Results

Peptide p4.2 induces a biphasic change in synaptic strength

Previous observations showed that exposure of cholinergic single cell microcultures (SCMs) for 2–5 h to 200 nM p4.2, a 20 amino acid peptide derived from the EC-domain of SPARC, activates a process of synapse elimination13. To find out if all autaptic contacts established by a single neuron could be disassembled or, if in contrast, there were synapses resistant to elimination, the incubation time with p4.2 was prolonged up to 30 h (Fig. 1a). Synapse loss was estimated by quantifying the decay in synaptic strength, measured as the amplitude of excitatory postsynaptic currents (EPSCs). Neither a complete suppression of synaptic transmission, nor a stabilization at a steady-state phase was observed. Synaptic strength reached a maximum decrease followed by a compensatory increase that was complete within 30 h. Changes in EPSC amplitude were well described by a parabolic fit (Fig. 1b, n = 280). The alterations observed in neurotransmission were not related to changes in neuronal excitability, which was unaffected by exposure to p4.2 (Supplementary Fig. 1). Peptide p2.1, which also contains 20 amino acids but is derived from the SPARC follistatin-like domain, did not modify EPSC amplitude and was used as control (Fig. 1b, n = 72)13.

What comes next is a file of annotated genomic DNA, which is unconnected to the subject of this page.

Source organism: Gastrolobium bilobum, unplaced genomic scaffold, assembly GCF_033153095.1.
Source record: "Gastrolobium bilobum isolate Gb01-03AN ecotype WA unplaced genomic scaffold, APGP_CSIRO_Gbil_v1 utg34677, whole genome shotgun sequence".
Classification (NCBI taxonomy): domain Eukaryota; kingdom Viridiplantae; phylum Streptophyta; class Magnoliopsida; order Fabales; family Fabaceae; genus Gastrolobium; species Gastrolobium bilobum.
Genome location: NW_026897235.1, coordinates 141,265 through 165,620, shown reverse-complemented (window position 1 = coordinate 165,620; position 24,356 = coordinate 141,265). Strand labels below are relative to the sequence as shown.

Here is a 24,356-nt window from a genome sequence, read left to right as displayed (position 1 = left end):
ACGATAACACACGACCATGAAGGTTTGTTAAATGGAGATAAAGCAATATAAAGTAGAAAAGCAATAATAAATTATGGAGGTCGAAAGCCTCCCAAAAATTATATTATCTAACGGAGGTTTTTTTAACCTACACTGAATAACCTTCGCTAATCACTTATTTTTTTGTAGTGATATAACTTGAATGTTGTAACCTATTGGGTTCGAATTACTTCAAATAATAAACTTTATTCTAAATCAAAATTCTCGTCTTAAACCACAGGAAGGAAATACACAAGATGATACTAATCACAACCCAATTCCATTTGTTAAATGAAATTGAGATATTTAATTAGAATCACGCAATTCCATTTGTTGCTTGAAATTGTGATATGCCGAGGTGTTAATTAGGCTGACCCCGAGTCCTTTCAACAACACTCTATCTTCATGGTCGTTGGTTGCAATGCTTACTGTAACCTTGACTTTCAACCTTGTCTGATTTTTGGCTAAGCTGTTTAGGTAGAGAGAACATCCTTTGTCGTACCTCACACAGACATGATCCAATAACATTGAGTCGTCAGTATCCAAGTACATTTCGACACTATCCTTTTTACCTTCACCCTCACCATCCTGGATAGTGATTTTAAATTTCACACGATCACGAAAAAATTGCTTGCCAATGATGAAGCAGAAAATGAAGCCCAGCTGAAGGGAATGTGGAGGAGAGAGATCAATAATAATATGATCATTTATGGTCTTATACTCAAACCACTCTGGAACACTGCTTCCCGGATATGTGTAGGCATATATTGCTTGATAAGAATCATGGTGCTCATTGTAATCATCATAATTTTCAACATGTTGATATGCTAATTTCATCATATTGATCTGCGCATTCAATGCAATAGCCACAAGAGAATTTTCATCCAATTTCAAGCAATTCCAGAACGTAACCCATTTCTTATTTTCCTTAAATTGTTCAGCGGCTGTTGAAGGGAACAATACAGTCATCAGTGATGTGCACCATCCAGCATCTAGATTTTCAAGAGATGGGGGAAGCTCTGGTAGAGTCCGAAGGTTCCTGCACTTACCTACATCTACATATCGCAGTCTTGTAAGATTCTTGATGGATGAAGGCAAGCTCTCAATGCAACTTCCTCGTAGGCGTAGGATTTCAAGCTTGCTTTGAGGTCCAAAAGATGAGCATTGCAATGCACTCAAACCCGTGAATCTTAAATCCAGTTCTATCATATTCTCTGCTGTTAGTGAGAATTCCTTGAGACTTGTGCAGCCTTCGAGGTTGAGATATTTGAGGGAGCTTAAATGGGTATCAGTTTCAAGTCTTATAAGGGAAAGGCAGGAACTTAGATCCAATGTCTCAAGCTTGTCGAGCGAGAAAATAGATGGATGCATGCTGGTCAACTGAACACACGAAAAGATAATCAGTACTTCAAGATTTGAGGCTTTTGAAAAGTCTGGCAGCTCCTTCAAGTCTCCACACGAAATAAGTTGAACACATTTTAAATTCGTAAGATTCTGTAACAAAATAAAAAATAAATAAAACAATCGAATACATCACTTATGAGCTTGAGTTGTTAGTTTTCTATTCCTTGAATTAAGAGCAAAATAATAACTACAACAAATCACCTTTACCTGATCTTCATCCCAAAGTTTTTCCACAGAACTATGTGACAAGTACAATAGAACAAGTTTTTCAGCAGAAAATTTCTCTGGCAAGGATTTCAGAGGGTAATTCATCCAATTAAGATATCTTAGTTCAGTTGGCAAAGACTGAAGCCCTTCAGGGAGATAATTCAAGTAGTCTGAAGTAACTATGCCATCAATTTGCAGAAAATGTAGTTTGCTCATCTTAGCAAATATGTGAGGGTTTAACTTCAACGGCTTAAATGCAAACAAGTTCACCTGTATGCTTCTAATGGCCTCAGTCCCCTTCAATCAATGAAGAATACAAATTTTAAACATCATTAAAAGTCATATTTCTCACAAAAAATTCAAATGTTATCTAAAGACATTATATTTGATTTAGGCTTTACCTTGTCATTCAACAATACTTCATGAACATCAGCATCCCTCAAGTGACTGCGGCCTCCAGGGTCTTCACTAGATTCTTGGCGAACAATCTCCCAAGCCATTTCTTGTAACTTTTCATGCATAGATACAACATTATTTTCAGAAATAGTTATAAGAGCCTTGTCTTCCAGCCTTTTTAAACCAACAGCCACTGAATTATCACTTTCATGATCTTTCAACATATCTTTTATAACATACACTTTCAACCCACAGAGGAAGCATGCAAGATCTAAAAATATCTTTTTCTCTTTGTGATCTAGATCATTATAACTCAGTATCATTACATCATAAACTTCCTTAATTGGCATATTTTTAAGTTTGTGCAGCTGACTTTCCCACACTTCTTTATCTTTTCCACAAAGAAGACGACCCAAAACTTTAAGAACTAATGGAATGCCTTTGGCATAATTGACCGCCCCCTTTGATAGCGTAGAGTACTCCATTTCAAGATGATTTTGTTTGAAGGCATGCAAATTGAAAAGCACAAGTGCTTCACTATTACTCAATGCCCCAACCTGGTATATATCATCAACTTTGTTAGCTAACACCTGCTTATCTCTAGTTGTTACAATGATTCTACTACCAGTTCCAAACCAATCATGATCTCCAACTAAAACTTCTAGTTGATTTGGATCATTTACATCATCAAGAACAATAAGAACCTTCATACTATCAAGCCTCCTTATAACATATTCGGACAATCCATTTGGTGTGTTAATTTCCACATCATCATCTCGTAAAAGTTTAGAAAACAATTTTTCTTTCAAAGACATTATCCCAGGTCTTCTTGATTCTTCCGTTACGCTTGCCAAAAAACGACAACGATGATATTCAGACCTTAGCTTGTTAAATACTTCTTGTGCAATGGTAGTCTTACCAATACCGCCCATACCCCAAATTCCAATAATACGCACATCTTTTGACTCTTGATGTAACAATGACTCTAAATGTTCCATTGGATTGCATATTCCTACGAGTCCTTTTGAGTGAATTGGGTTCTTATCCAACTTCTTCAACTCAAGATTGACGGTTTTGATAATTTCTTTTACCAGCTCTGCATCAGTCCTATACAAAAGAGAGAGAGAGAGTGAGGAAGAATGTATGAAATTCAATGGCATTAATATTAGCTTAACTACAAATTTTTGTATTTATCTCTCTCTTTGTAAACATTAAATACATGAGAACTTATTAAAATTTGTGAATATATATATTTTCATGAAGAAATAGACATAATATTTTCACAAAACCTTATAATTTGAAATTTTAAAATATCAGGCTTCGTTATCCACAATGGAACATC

Fig. 1: Exposure to p4.2 induces a biphasic response in synaptic strength.
figure1

a Experimental setup. Evoked excitatory postsynaptic currents (EPSCs) were recorded from cholinergic single cell microcultures (SCMs). Electrophysiological recordings were associated to immunocytochemistry (ICC) for synaptic markers or to imaging of presynaptic calcium influx using synaptophysin::GCaMP6f (SyGCaMP6f). SCMs were exposed for variable time intervals to p4.2, a 20 amino acid peptide derived from the EC-domain of SPARC, which triggers a cell-autonomous mechanism of synapse elimination. The 20 amino acid peptide p2.1, derived from the SPARC follistatin-like domain, was used as control. b A parabolic fit, EPSC(t) = 3.49t2 − 109.4t + 1960, described changes in EPSC amplitude (pA) as a function of p4.2 exposure (t, hours). EPSCs decayed maximally after 15.4 h of exposure to 200 nM p4.2. Longer application times induced a compensatory response that returned EPSCs to control values within 30 h. Each bin indicates the average EPSC amplitude of ten individual neurons. Error bars show s.e.m. (n = 280 SCMs, 50 different cultures). Exposure to p2.1 (n = 72 SCMs, nine different cultures) did not induce any change in basal synaptic strength (dotted line). Each bin shows the average EPSC amplitude of 18 neurons. Error bars indicate s.e.m.